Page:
Louise is a public law specialist, with 14 years’ post-qualifying experience of conducting high-profile judicial review claims across a wide range of subject areas including discrimination and equality duties, public sector funding and procurement, medical services and community care, claims based on breaches of the Human Rights Act, and claims relating to inquests and prisoners’ rights. Louise is highly recommended in administrative and public law in Legal 500 and is recognised in the next edition of the chambers directory (2012) as a leader in the field of administrative and public law, as well as civil liberties and human rights.
Louise’s recent casework has focused on public law discrimination challenges arising from the public sector equality duties. She represented the claimants in leading cases on s71 of the Race Relations Act (the race equality duty) and s49A of the Disability Discrimination Act (the disability equality duty). She has advised on a number of gender equality duty cases and regularly represents women’s organizations on a wide range of public law issues. In 2007 she represented the claimants in the first cuts case to rely on the disability equality duty. In 2011, she represented the claimants in a successful challenge to London Councils’ proposals to cut their grants budget by £10 million. She regularly advises and represents the claimants in a wide range of issues arising from the reductions in public sector funding and services, including most recently cuts to transport services, closure of day centres, support groups for people with learning disabilities and women’s refuges.
During her time at the Public Law Project (PLP), Louise developed a particular specialism in representing voluntary sector organizations and their service-users in challenging funding cuts or other unfair public body decisions. For example, she brought a successful claim against Leicester City Council resulting in the overhaul of their funding of the voluntary sector and she acted in proceedings which established that health authorities could fund advice agencies targeting those with mental health problems. Louise is a member of the Panel on the Independence of the Voluntary Sector, set up and funded by the Baring Foundation to consider and comment on voluntary sector independence; Louise was asked to join the Panel because of her expertise in public law and her wide experience of representing voluntary sector organisations.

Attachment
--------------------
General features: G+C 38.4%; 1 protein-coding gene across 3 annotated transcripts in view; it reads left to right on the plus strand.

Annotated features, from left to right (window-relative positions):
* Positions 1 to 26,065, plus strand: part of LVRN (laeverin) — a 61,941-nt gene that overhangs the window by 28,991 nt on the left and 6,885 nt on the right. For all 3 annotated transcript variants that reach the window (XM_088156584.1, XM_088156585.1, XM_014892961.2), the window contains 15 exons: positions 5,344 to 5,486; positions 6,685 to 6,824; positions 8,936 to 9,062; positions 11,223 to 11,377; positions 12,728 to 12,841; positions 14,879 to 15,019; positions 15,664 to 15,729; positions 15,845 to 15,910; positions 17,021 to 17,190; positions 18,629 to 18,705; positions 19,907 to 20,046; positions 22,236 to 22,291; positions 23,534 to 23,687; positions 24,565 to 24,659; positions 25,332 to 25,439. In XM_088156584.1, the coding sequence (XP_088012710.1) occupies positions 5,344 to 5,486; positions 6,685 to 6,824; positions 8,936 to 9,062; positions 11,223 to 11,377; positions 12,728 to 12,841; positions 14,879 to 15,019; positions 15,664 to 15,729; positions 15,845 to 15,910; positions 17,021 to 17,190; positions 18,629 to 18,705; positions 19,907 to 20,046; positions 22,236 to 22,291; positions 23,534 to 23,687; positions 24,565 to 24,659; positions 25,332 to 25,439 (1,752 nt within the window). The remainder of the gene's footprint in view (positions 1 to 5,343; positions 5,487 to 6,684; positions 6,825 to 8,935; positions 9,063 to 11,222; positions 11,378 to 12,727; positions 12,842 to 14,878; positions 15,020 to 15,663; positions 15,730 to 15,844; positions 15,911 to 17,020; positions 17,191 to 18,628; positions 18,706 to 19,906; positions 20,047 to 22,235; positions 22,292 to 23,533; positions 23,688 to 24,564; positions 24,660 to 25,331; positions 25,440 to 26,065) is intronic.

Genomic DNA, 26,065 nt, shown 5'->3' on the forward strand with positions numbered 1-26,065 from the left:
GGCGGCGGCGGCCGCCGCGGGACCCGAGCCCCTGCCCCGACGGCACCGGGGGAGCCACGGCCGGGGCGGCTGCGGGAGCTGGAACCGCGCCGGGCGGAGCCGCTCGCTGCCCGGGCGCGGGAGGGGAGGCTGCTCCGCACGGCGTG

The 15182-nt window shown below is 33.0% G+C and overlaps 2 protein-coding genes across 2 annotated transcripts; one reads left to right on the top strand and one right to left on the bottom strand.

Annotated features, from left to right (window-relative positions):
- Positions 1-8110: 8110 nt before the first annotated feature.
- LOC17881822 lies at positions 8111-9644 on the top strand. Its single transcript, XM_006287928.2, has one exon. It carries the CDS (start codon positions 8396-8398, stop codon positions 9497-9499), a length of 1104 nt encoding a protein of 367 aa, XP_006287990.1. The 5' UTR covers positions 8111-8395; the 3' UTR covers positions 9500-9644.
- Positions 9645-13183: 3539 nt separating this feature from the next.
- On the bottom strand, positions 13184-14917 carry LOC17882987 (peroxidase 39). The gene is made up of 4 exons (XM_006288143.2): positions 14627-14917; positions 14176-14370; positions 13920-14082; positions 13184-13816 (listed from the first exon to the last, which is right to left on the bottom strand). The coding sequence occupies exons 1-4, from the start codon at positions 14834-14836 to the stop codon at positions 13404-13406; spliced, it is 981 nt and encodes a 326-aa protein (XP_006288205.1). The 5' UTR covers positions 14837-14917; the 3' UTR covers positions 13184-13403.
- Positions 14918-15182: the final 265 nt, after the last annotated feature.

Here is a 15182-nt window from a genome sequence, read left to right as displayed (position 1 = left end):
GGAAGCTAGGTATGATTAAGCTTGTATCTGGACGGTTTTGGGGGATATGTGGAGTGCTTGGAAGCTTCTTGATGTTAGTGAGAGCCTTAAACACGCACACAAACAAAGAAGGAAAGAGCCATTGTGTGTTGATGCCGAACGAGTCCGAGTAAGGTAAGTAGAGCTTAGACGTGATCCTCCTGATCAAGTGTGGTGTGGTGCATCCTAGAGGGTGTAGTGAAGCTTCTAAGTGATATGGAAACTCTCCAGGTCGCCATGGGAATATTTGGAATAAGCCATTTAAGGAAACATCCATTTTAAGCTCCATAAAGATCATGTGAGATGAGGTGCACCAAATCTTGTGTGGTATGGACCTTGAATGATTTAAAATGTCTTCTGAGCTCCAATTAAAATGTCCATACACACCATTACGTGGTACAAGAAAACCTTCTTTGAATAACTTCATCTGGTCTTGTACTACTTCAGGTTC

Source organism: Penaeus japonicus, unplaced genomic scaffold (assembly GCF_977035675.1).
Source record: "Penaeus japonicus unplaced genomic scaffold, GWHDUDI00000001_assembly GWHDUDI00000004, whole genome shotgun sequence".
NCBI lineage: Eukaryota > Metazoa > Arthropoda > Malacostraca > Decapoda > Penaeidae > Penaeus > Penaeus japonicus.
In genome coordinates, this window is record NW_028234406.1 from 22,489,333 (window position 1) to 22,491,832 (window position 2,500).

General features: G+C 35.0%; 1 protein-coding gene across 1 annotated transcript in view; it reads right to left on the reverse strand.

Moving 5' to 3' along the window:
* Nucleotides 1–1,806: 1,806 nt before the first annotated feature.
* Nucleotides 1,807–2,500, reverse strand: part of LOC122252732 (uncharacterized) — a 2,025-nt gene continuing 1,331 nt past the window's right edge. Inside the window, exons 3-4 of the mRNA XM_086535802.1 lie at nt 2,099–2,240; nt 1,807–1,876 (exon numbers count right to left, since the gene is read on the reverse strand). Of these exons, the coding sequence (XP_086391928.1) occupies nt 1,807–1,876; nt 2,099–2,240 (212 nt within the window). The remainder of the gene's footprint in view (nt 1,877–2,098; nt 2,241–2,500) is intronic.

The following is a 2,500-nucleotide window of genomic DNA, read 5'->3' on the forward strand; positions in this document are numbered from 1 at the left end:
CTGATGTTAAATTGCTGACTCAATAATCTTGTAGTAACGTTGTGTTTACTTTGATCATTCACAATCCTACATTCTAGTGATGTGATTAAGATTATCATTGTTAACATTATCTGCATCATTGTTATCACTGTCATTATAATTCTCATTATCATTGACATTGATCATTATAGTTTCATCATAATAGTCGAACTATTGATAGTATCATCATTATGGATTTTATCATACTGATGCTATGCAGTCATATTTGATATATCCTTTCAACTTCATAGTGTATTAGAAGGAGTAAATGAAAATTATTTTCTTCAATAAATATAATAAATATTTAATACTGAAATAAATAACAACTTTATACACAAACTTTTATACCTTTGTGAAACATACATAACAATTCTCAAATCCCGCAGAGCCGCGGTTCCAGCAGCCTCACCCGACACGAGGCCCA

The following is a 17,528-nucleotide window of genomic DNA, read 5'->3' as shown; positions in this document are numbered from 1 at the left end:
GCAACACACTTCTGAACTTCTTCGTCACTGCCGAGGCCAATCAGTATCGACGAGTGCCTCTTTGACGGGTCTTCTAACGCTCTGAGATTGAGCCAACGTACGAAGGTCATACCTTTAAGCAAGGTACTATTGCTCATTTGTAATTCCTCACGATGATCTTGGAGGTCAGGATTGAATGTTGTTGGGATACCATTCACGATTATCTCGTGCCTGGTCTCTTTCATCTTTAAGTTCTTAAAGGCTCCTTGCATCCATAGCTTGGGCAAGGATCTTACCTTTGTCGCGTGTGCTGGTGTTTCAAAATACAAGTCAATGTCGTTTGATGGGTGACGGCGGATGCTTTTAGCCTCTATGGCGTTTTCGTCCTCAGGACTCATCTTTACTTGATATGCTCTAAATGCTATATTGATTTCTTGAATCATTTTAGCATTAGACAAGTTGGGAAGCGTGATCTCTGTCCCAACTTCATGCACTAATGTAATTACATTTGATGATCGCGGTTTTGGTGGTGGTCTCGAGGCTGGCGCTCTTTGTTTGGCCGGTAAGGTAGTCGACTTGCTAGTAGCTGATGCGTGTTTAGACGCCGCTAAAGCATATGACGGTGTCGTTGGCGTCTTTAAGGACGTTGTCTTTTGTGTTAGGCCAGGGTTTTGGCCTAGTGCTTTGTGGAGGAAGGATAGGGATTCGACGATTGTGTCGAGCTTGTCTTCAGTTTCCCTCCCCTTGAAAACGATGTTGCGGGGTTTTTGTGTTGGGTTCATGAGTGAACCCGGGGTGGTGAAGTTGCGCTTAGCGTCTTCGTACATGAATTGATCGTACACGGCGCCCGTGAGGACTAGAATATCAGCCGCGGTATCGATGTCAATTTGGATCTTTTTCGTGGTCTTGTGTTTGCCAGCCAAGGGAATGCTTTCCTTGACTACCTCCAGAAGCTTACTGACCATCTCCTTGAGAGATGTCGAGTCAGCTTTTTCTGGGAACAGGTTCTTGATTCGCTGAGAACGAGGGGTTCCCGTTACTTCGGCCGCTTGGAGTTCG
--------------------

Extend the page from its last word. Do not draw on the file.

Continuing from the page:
Louise was also heavily involved in PLP’s work to extend the availability of protective costs orders (PCOs) – a crucial development in enabling NGOs to challenge unlawful government decisions; she led on the intervention by PLP in the case of The Corner House, the leading decision on PCOs.
Louise has also represented the claimants in a number of successful judicial review challenges arising from the unlawful detention of vulnerable individuals with a particular focus on policy challenges arising from the conditions of detention.
Louise has extensive experience of delivering public law training to lawyers and non-lawyers, having designed, developed and delivered a wide range of courses ranging from conference workshops on public law basics and the equality duties, to one-day events on judicial review pre-action tactics and strategy for claimants’ representatives.